ORGANOTYPIC SLICE CULTURE
ORGANOTYPIC TISSUE SLICES FOR CULTURE
Organotypic cultured slices preserve the 3D cytoarchitecture of cell populations, and are an accessible system that allows for short- and long-term experimental manipulations. Thus, organotypic slice cultures, especially brain slice cultures for neuroscience, have become an outstanding tool in physiology research.
Because organotypic slice cultures mean that tissue slices must be incubated in media and kept alive outside of the animal model, the survival of cells is the most important criterion to consider. For brain slices, neuron viability is crucial to allow for patch-clamp electrophysiology. Organotypic brain slices need to have a high ratio of viable neurons within the top few cellular layers that can be patch-clamped with ease. The process of cutting brain slices also needs to occur rapidly, to prevent neuron death before incubation of cultured slices. Therefore, the process requires a vibratome that can quickly make high quality acute brain slices without shearing neurons on the surface.
COMMON PROBLEMS WITH ORGANOTYPIC SLICES FOR CULTURE
In general in organotypic slice cultures, the older the animal, the less tissue survives and the greater degree of cell death. Thus, neuronal survival is the biggest challenge. Factors that influence neuron health of tissue slices include preparation speed, sterility, medium composition, and slice health after cutting.
One key problem with making acute brain slices or other live slices from different organ systems (heart, muscle, kidney, pancreas) is that many vibratomes on the market will shear the tissue while cutting. Their cutting blades will push against the brain sample because the tissue is not stabilized during the cutting process. Surface layer neurons of newly made acute brain slices suffer from shearing damage and die, resulting in a lack of healthy neurons for culture.
MAKING BETTER ORGANOTYPIC SLICES FOR ORGANOTYPIC CULTURE
The quality of your cultured slices will depend on the quality of your tissue slices from the very beginning. The Compresstome® vibrating microtome has been scientifically demonstrated to create superior tissue slices for slice cultures with a higher number of viable cells. How does the Compresstome® do this? Our vibrating microtome produces smooth, consistent tissue slices by:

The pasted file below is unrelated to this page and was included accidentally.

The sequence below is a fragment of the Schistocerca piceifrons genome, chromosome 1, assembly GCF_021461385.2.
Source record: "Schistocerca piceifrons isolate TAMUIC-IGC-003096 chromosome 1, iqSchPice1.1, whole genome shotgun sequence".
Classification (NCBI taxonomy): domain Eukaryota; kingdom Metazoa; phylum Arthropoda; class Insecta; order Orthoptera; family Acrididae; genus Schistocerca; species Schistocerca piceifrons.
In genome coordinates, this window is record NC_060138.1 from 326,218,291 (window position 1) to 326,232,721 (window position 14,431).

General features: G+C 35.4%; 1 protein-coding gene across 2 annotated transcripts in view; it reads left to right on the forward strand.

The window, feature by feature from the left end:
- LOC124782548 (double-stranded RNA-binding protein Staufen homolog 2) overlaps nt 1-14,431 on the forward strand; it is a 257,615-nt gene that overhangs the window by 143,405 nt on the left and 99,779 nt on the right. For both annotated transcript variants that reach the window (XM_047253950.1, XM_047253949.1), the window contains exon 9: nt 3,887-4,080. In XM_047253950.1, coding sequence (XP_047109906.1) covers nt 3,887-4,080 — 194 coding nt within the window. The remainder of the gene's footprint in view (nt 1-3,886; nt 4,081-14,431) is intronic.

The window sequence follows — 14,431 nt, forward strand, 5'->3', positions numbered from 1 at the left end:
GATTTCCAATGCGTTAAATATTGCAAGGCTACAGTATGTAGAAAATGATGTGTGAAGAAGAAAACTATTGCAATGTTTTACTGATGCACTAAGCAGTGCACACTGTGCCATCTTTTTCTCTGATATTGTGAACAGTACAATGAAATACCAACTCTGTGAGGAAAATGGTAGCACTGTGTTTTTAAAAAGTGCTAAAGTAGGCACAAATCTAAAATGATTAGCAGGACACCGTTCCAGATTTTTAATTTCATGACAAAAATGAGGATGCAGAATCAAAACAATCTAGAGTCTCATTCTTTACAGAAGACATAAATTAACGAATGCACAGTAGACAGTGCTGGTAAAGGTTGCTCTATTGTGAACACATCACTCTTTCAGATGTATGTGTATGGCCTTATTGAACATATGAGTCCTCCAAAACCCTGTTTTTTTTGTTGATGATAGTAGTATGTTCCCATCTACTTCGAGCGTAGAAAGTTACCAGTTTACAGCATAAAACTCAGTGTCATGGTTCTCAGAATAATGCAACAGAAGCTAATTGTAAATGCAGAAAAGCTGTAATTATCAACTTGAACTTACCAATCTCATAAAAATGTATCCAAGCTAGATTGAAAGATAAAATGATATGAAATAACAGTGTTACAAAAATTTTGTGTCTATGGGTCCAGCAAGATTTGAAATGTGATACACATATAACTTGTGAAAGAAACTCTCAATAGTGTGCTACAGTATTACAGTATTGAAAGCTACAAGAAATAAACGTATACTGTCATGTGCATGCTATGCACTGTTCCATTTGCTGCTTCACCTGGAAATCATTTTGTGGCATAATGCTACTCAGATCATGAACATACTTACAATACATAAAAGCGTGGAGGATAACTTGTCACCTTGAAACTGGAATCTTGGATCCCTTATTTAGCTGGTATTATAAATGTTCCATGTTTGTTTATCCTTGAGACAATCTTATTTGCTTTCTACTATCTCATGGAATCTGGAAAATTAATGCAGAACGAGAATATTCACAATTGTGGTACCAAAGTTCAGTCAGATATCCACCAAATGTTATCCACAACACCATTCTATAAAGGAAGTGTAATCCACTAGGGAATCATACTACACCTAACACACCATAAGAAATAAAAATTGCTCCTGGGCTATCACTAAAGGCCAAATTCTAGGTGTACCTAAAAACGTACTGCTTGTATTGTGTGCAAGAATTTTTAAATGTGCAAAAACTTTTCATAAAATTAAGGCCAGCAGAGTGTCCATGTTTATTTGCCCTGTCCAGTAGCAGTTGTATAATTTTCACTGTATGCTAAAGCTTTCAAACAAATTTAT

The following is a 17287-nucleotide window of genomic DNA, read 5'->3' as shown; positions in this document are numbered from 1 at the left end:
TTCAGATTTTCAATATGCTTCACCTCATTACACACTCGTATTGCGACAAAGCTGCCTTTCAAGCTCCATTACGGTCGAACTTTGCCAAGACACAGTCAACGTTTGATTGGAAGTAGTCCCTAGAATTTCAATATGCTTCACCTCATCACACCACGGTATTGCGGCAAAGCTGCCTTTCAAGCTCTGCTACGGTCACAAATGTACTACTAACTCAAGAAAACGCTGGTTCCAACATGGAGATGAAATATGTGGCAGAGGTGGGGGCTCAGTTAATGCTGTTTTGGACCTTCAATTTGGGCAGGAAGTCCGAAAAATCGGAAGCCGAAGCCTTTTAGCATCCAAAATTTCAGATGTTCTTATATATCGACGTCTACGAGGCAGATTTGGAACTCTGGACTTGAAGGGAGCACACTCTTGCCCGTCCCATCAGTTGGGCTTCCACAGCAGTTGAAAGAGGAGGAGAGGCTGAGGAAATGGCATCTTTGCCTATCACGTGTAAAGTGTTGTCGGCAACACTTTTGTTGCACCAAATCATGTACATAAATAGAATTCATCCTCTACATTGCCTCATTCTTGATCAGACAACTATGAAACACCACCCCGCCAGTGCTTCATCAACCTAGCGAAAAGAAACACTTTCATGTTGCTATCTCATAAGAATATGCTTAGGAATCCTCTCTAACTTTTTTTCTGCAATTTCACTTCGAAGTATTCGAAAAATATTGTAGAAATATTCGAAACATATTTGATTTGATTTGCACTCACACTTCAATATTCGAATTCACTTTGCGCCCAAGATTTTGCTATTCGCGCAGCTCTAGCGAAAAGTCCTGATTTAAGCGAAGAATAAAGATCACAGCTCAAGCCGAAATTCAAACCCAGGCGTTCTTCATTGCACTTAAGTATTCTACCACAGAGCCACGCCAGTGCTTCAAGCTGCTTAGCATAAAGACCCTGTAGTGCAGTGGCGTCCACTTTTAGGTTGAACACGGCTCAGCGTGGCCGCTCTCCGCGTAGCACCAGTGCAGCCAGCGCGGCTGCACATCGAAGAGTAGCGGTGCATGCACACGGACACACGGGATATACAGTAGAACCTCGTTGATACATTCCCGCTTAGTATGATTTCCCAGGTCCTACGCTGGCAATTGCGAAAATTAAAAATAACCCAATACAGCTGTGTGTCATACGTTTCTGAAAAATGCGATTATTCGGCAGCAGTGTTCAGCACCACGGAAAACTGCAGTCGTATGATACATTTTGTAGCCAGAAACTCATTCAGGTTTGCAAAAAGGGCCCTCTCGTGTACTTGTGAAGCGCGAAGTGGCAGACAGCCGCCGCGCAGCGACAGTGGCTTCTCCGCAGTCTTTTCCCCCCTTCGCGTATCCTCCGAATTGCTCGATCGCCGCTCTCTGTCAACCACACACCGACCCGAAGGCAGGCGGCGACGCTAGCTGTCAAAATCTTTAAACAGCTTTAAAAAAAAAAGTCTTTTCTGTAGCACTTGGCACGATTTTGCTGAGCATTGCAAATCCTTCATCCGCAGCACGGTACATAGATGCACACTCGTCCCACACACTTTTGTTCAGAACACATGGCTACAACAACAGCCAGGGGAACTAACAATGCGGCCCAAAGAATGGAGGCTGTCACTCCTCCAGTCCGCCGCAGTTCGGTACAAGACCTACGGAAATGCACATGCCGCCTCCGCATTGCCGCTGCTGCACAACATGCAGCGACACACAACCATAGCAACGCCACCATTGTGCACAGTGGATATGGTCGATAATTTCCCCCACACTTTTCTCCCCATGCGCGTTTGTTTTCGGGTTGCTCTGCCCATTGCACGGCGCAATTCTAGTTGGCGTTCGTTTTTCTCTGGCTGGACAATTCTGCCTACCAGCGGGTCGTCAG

- Stabilizing the tissue specimen during the cutting process through 360-degree agarose embedding
- Allowing for faster slicing, which decreases time of damage to cells
- Utilizing a high-frequency vibrating mechanism to reduce trauma to the top surface of tissue slices
- Reducing tissue shearing by eliminating the Z-axis deflection of the cutting blade using our patented Auto Zero-Z® technology
Looking for a vibratome? Need to make tissue slices?
Let our Compresstome® vibrating microtome be your vibratome of choice. Our microtome sections consistent, reliable tissue slices of high quality for electrophysiology, immunohistochemistry, culture slices, precision-cut tissue slices, and more.
With hundreds of publications featuring the Compresstome® vibrating microtome and almost 20 years of experience, we are a trusted source as tissue slicer experts.
Manual thickness advance
For IHC, PCLS, Culture Slices
Best for Electrophysiology
For human, primates, whole organs
REAL LAB EXAMPLES OF OUR MICROTOMES FOR SLICE CULTURES
Using the Compresstome® in Immunotherapy Research
Dr Astero Klampatsa (PhD) is a Team Leader in Cancer Immunotherapy at the Institute of Cancer Research, London, UK and a Senior Lecturer in King’s College London, UK. She focuses on developing novel CAR T cell therapies for mesothelioma and lung cancer, as well as the immunobiology of these malignancies for identification of markers of response to immunotherapy. In this webinar, Dr. Klampatsa will discuss how the Compresstome® was used to create precision-cut tumor slices (PCTS) as an ex vivo model for immunotherapy research.
Compresstome® for sectioning live myocardial slices for cardiac research
The Smyth Laboratory, led by James Smyth, Ph.D., studies cardiomyopathy at a subcellular level, searching for potential targets for therapeutic interventions to help restore normal cardiac function to diseased hearts. In this video, Dr. James Smyth shows how to section live myocardial slices with the Precisionary Instrument’s Compresstome®, and uses them for tissue culture and calcium imaging.